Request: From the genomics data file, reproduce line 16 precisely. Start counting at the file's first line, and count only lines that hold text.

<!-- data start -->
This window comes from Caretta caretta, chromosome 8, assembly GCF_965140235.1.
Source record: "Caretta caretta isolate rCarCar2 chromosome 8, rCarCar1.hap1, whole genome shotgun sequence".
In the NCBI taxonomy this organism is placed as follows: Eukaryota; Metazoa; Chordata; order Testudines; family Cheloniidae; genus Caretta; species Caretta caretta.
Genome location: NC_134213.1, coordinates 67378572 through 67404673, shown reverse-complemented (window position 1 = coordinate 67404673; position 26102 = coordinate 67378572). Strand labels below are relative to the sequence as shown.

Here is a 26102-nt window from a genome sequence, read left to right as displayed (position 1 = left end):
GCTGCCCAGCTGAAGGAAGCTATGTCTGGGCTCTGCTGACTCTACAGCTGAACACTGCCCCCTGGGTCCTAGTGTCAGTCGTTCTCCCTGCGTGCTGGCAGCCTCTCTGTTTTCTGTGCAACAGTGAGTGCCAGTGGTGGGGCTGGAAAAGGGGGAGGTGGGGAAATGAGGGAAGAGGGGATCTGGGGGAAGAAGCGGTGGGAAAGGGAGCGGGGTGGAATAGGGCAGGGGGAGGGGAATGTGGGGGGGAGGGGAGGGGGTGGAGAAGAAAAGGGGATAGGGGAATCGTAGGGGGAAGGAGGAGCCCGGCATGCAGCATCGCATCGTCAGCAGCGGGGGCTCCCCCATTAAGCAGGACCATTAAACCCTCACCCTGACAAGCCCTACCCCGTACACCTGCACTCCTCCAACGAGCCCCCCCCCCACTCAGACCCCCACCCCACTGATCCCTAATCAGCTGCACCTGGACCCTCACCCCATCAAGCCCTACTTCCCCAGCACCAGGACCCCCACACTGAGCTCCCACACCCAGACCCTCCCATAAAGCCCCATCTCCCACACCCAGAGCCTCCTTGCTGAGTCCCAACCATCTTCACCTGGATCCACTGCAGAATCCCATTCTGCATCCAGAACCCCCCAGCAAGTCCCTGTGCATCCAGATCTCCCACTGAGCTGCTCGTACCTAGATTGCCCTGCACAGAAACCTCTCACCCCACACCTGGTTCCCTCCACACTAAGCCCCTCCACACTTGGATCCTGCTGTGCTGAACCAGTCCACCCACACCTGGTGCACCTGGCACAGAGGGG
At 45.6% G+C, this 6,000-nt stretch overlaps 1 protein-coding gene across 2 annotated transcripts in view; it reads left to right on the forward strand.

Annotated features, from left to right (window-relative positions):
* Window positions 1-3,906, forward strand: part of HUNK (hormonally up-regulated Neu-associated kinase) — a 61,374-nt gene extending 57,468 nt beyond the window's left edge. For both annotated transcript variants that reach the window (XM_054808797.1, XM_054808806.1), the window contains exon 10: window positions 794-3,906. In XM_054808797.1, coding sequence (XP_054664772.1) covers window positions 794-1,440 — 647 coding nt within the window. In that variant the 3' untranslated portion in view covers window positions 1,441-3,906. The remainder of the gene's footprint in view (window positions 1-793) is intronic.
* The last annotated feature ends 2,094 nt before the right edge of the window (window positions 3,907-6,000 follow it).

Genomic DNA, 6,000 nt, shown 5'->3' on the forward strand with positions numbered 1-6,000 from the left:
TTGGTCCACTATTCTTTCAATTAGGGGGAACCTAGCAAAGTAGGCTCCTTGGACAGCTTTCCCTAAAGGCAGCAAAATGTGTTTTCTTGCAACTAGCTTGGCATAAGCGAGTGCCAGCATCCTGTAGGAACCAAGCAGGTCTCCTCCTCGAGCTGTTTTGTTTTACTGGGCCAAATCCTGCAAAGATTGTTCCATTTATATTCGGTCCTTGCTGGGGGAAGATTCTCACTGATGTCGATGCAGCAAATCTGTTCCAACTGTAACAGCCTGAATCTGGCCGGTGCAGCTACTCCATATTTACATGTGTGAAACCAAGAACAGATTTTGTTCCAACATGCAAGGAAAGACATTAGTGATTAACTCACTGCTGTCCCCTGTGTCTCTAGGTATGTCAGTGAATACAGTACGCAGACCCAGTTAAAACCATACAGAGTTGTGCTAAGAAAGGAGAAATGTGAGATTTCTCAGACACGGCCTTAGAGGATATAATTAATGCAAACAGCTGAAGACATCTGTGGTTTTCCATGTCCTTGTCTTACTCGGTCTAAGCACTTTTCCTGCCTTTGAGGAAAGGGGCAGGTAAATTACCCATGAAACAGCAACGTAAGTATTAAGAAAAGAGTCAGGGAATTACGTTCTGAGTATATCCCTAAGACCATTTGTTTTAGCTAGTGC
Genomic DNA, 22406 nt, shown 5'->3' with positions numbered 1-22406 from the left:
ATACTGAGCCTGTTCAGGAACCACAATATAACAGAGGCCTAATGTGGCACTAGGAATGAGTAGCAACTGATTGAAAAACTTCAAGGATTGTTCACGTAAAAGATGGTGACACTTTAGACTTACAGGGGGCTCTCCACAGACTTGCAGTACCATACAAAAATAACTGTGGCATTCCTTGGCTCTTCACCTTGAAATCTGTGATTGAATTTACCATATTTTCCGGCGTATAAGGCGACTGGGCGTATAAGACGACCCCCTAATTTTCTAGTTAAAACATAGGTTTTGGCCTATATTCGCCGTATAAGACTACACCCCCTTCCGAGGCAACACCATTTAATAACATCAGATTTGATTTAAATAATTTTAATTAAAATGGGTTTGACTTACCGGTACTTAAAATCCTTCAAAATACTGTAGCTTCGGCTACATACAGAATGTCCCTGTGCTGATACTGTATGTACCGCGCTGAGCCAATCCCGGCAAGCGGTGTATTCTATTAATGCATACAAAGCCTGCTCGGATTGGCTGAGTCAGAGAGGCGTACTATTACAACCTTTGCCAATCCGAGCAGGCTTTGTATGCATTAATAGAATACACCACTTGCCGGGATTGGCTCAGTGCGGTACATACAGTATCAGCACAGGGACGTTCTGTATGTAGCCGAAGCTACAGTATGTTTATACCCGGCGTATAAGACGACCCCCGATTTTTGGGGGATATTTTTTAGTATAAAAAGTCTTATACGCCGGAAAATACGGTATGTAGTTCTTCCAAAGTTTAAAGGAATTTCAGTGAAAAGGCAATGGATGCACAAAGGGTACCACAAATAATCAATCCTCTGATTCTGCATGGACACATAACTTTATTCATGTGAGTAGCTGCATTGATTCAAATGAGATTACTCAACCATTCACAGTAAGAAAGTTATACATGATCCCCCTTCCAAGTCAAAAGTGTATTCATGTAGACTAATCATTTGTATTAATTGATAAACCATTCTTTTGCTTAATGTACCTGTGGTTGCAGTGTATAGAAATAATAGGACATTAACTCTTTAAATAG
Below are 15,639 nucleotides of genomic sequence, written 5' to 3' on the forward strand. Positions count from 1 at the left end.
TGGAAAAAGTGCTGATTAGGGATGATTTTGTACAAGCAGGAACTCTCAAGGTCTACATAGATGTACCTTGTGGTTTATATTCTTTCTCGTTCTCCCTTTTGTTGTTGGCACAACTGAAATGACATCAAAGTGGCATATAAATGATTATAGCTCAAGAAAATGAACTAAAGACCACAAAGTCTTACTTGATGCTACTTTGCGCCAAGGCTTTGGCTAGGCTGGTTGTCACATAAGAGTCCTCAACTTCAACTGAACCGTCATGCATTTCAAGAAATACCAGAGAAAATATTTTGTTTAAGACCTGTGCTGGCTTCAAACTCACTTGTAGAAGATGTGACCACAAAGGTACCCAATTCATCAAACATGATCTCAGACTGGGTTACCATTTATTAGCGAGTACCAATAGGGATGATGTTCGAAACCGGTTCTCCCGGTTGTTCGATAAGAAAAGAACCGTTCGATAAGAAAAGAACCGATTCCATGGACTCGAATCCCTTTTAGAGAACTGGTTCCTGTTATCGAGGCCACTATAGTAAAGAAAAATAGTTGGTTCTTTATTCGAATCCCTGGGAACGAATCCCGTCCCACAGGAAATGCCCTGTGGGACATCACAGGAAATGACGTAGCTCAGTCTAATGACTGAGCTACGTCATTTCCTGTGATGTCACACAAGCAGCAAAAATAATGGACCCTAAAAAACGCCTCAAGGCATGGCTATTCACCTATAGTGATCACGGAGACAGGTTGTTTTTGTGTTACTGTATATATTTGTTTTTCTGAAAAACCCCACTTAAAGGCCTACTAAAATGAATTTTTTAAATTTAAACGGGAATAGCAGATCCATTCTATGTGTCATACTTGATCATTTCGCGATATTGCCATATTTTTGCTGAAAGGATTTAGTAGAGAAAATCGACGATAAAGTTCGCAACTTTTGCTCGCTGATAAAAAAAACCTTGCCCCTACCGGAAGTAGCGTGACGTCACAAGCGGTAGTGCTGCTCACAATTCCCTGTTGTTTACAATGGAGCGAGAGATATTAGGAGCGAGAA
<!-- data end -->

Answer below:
TGGAAAAAGTGCTGATTAGGGATGATTTTGTACAAGCAGGAACTCTCAAGGTCTACATAGATGTACCTTGTGGTTTATATTCTTTCTCGTTCTCCCTTTTGTTGTTGGCACAACTGAAATGACATCAAAGTGGCATATAAATGATTATAGCTCAAGAAAATGAACTAAAGACCACAAAGTCTTACTTGATGCTACTTTGCGCCAAGGCTTTGGCTAGGCTGGTTGTCACATAAGAGTCCTCAACTTCAACTGAACCGTCATGCATTTCAAGAAATACCAGAGAAAATATTTTGTTTAAGACCTGTGCTGGCTTCAAACTCACTTGTAGAAGATGTGACCACAAAGGTACCCAATTCATCAAACATGATCTCAGACTGGGTTACCATTTATTAGCGAGTACCAATAGGGATGATGTTCGAAACCGGTTCTCCCGGTTGTTCGATAAGAAAAGAACCGTTCGATAAGAAAAGAACCGATTCCATGGACTCGAATCCCTTTTAGAGAACTGGTTCCTGTTATCGAGGCCACTATAGTAAAGAAAAATAGTTGGTTCTTTATTCGAATCCCTGGGAACGAATCCCGTCCCACAGGAAATGCCCTGTGGGACATCACAGGAAATGACGTAGCTCAGTCTAATGACTGAGCTACGTCATTTCCTGTGATGTCACACAAGCAGCAAAAATAATGGACCCTAAAAAACGCCTCAAGGCATGGCTATTCACCTATAGTGATCACGGAGACAGGTTGTTTTTGTGTTACTGTATATATTTGTTTTTCTGAAAAACCCCACTTAAAGGCCTACTAAAATGAATTTTTTAAATTTAAACGGGAATAGCAGATCCATTCTATGTGTCATACTTGATCATTTCGCGATATTGCCATATTTTTGCTGAAAGGATTTAGTAGAGAAAATCGACGATAAAGTTCGCAACTTTTGCTCGCTGATAAAAAAAACCTTGCCCCTACCGGAAGTAGCGTGACGTCACAAGCGGTAGTGCTGCTCACAATTCCCTGTTGTTTACAATGGAGCGAGAGATATTAGGAGCGAGAA